You’ve heard the buzzwords during this presidential campaign year — universal health care, individual mandate, the uninsured, the underinsured, and so on. As candidates draw up their plans and big businesses lobby to lower their costs, small business owners are struggling to keep their employees insured and their doors open.
“Small businesses have seen a staggering 70 percent cost increase in health insurance in the last five years, making it unaffordable for more than half of small businesses with 10 or fewer employees,” says Steve Millard, president and executive director of the Council of Smaller Enterprises (COSE).
“The cost of health insurance is threatening the very existence of small business,” adds Millard. “In an economy that depends on small business to create all new jobs, the current state is simply not sustainable.”
But, there is hope — scenario planning, a new approach that could serve as the launch pad for a more informed national debate.
Smart Business learned more from Millard about COSE’s health care scenario planning effort and the changes that must happen regarding health care and small businesses.
In a nutshell, what led us to the current state of the health care system?
For the last 60 years, the system has developed expectations of unlimited care and boutique services primarily on the tab of employers or government. Putting people in charge of making decisions for which they reap benefits or accept consequences is key to reducing costs — and long overdue. After all, as consumers, we don’t let other people make decisions for us about buying a house or a car. Why should we let someone else make a decision regarding our health and our health care?
Today, the health care system is fundamentally broken, and we’ve concluded that no less than a complete overhaul will suffice.
What specific changes to the health care system should be pushed?
We’ve concluded that change must occur in two major areas no matter what political party wins the presidency or whose plan takes center stage. The first is the health care marketplace itself. We need vast improvements in the way the health care marketplace operates; for example, the development of an IT infrastructure that can make information about provider quality readily available to consumers. Availability and transparency of data can lead to improvement in care, reduction of waste and inefficiencies, improved prescription accuracy and service/cost transparency to consumers.
Secondly, the consumer mindset must change. We must take charge of our own health, starting with avoiding to the extent possible the three biggest cost drivers — obesity, smoking and depression. We must also take an active role in making the system work through responsible use of health care. By making better decisions, such as not using emergency rooms for primary care and avoiding lifestyle prescription drugs, we as consumers can make a significant impact.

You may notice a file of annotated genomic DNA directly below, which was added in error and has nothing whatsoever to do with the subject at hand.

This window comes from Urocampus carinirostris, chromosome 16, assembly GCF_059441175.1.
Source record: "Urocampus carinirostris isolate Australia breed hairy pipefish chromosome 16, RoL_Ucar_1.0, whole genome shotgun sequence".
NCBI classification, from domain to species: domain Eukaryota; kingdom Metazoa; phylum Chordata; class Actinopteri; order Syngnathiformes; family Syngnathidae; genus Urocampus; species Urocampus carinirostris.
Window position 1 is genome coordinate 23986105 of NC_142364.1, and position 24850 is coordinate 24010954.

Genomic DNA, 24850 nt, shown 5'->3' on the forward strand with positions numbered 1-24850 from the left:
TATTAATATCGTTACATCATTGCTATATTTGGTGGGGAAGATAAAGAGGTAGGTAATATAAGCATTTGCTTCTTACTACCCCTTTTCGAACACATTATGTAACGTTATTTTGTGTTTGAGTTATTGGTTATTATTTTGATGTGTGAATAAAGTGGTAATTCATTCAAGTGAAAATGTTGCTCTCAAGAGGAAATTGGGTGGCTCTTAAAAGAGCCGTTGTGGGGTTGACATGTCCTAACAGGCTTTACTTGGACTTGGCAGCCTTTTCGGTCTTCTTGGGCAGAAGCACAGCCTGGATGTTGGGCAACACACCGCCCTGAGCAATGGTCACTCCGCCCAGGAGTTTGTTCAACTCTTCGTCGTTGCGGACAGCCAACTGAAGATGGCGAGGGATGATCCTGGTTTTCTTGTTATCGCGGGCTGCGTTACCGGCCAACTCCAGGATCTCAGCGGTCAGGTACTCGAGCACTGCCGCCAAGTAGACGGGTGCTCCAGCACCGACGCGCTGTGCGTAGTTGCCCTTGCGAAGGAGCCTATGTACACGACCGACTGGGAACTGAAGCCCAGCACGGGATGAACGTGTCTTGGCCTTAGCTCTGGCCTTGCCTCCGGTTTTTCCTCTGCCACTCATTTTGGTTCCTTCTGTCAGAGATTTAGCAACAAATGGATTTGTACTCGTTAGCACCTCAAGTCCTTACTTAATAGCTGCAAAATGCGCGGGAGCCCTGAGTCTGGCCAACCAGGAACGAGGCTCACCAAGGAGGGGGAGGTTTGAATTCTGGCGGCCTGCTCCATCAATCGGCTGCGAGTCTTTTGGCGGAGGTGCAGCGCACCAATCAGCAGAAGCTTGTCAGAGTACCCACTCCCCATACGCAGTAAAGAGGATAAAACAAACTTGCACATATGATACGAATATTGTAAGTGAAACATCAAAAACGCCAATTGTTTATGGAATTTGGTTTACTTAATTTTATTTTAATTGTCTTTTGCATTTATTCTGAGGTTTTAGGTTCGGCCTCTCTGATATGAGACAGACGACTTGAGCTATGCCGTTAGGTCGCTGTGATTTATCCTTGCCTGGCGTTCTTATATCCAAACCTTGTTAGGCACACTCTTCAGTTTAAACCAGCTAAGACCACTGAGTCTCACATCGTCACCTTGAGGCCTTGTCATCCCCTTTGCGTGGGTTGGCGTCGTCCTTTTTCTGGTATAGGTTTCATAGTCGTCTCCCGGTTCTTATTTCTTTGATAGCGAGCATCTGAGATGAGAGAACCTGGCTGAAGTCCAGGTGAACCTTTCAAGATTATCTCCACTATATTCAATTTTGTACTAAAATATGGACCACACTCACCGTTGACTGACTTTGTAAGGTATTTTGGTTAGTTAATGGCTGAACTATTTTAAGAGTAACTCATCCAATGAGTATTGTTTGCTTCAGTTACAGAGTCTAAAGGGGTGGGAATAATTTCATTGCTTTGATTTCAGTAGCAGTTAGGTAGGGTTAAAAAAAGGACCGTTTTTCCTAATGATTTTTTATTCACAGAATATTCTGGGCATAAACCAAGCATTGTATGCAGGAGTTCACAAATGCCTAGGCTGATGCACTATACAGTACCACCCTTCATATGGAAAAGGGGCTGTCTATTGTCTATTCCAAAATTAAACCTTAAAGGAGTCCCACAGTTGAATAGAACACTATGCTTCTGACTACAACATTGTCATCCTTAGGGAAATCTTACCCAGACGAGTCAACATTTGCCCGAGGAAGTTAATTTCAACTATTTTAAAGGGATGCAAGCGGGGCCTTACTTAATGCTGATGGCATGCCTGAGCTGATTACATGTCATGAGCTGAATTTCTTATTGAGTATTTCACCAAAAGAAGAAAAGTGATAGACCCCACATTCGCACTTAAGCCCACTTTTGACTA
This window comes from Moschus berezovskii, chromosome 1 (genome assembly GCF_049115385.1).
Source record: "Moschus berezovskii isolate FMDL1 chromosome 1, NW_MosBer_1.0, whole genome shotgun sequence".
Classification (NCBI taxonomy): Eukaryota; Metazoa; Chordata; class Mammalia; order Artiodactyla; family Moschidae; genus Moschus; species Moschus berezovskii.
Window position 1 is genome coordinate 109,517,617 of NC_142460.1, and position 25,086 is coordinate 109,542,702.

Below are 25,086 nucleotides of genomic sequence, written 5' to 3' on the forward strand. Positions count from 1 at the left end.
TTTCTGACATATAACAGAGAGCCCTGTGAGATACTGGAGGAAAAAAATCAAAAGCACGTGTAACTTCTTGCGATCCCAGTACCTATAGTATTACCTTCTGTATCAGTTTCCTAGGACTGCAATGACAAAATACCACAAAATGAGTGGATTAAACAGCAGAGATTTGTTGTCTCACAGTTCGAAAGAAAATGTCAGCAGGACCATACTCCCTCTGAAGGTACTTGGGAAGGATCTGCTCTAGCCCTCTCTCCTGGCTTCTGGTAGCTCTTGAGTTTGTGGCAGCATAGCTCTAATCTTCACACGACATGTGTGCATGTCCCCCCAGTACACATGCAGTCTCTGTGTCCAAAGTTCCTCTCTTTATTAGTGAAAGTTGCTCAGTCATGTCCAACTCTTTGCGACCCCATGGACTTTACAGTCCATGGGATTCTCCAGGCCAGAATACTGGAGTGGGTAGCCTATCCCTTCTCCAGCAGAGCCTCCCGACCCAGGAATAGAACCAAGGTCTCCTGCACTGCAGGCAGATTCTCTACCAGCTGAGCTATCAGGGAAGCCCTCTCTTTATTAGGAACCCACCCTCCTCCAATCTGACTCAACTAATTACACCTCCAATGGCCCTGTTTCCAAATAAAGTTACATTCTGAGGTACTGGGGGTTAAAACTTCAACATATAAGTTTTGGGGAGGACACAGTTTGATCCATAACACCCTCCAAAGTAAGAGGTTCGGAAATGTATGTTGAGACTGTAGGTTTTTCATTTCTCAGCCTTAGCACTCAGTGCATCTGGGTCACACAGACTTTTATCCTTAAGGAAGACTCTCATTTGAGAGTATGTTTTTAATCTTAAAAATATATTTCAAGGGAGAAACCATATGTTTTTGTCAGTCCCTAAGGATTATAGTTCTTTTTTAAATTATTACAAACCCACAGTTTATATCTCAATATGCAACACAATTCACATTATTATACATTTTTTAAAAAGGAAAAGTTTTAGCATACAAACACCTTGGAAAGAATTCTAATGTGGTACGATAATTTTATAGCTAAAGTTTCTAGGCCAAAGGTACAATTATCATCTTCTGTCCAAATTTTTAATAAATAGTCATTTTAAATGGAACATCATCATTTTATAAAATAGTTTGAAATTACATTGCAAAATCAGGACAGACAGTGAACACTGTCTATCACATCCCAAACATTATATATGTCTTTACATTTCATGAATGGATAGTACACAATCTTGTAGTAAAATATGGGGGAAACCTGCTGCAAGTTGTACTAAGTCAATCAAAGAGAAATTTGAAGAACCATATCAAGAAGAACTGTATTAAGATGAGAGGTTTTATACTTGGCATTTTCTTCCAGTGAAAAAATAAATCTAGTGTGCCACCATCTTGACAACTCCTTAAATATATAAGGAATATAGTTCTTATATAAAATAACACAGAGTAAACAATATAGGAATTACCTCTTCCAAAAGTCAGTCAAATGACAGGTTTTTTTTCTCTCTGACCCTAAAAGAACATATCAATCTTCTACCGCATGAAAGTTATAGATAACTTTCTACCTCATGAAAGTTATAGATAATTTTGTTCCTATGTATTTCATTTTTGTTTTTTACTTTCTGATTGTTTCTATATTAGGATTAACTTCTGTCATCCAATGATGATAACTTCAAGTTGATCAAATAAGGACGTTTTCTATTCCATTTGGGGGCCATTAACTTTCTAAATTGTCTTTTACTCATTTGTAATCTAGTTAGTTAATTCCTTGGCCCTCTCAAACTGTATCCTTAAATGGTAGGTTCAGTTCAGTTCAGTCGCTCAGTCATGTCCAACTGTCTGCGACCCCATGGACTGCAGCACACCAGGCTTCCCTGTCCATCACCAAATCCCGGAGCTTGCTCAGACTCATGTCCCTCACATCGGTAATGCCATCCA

What is ‘scenario planning’?
Scenario planning is the process of bringing together experts and stake-holders, identifying large uncertainties, and envisioning potential scenarios or futures that can play out down the road.
Rather than advocating for a specific solution, we engaged some of the best minds in the country and took this new approach to look at the issue in a comprehensive way. Our experts included representatives from national and regional organizations like The Leapfrog Group, The Cleveland Clinic, University Hospitals, Michigan and California small business groups, big insurers, academics, big businesses, former government policy makers and small business owners. Our goal is to envision potential futures in health care in 2015.
What conclusions or solutions have come from this process?
This process did not result in any one specific solution — rather, it provides a glimpse at the various issues that must be considered in any effort to reform the health care system, and one thing is clear: comprehensive reform of the U.S. health care system is no longer optional. The hemorrhaging has gone on far too long for an incremental, or band-aid, approach to be sufficient or acceptable.
STEVE MILLARD is the president and executive director of the Council of Smaller Enterprises (COSE), one of Ohio’s largest small business support organizations. Comprised of more than 17,000 members, COSE strives to help small businesses grow and maintain their independence. COSE has a long history of fighting for the rights of all small business owners, whether it’s through group purchasing programs for health care, workers’ compensation or energy, advocating for specific changes in legislation or regulation to benefit small business, or providing a forum and resource for small businesses to connect with and learn from each other.